Ukrainian family’s escape from war lands in West Lafayette
Mother says after leaving Kyiv: ‘I feel very bad being comfortable here. Family is there. Friends are there. Life is there. Your life is like on mute. I just want home’
Today’s edition of the Based in Lafayette reporting project is sponsored by the Center for C-SPAN Scholarship & Engagement at Purdue. The Center for C-SPAN Conversation with Brian Lamb will feature a conversation with Howard Holzer, Lincoln historian and author, at 6 p.m. April 6 at Purdue. For more, scroll through today’s edition
Safe in West Lafayette, waiting for her son, Glebe, to come home on the bus from his first day at his new school, Olesia Vasylenko is still monitoring the air raid sirens going off near her home in Kyiv.
The green dots on the phone app mean it’s OK to go out. The red dots mean to hide away from another potential Russian shelling. When the red dots come on, several times a day, her phone lets her know the sirens are about to go off.
“People live with this all the day,” Vasylenko said. “We lived with this all day. The siren, it’s very awful. I don’t know how people can do it, but this is what life has become.”
A little over three weeks ago, Vasylenko and her children, Glebe, 12, and Solomia, 7, said goodbye to her husband, Kostyantyn Semchynskyy, a political science professor at a university in Kyiv who joined others to defend Ukraine from Russian tanks and troops. The journey with a flood of other refugees escaping war took them across Ukraine to Poland, eventually to Austin, Texas, and then to West Lafayette, to the home of her mother-in-law, Nataliya Semchynska.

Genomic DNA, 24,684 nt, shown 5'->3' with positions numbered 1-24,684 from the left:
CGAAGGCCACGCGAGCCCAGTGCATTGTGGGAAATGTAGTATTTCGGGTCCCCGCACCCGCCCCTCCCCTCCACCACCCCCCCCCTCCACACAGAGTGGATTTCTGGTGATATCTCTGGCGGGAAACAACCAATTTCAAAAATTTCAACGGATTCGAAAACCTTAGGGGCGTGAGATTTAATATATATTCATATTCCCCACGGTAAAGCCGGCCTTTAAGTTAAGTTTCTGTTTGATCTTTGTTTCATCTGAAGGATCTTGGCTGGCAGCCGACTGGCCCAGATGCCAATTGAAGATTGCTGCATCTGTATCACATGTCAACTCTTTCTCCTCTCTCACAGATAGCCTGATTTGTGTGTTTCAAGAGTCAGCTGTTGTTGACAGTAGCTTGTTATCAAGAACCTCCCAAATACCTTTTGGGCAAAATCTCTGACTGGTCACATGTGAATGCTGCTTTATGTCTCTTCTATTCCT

Five weeks of fear, Vasylenko said, have made her feel 10 years older.
Her children are secure, seven time zones removed from the sirens, the shelling and the shooting. “That’s what I should do for them, like a mother,” Vasylenko said. Each night so far in Indiana, at midnight, she’s called her own mom. That puts the call at 7 a.m. in Brovany, her mother’s town, less than 20 miles from Kyiv.
“Bombs are around her house every day,” Vasylenko said. “It’s awful to call your mother and see how she’s crying. … I feel very bad being comfortable here. Family is there. Friends are there. Life is there. Your life is like on mute. I just want home.”
The story about how Vasylenko and her children made it to West Lafayette starts with the first missiles fired by the Russians on Feb. 24. One hit close enough at 5 a.m. that day to shake their apartment building in downtown Kyiv.
A day earlier, she’d been holding school for 30 kindergarten-age children in the Montessori program she runs there. She said few believed Russian President Vladimir Putin would actually invade, after amassing troops near the Ukrainian border.
On that first morning, Vasylenko said she contacted parents of children at the school to tell them not to come that day. The second day, after a bomb hit a building two streets away, she said she gathered documents for the school, packed some clothes and went to a summer home the family has near Kyiv, where Semchynskyy had been staying.
From there, she and other mothers and their children – a company of 15 – banded together with the hope of traveling together to the western border of Ukraine, as their husbands, brothers and others prepared to defend the country.
Each day, they said farewells. Each day, they ran into obstacles. A column of Russian tanks one day. Ukrainian soldiers warning about Russian bombs and mines another. It went on like that for 10 days, she said.